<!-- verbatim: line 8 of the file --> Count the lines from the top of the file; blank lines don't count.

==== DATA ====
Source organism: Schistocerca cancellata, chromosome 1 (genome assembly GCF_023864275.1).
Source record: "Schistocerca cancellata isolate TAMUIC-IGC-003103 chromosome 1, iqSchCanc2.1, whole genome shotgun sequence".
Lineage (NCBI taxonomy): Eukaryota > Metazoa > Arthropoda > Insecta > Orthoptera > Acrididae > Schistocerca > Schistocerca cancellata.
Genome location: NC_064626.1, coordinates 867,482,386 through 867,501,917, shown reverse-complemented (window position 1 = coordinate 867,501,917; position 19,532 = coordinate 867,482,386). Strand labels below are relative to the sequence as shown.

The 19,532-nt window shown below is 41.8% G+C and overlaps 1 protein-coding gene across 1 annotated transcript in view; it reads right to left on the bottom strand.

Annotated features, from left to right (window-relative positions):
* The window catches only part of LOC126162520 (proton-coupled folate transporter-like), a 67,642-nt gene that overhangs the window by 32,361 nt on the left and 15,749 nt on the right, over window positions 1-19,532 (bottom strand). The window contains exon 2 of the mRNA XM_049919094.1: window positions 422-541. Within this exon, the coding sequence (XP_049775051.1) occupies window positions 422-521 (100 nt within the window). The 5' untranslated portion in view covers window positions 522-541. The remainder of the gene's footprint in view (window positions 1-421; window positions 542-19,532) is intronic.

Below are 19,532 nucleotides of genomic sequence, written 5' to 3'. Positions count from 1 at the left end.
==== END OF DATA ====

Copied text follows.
Below are 19,532 nucleotides of genomic sequence, written 5' to 3'. Positions count from 1 at the left end.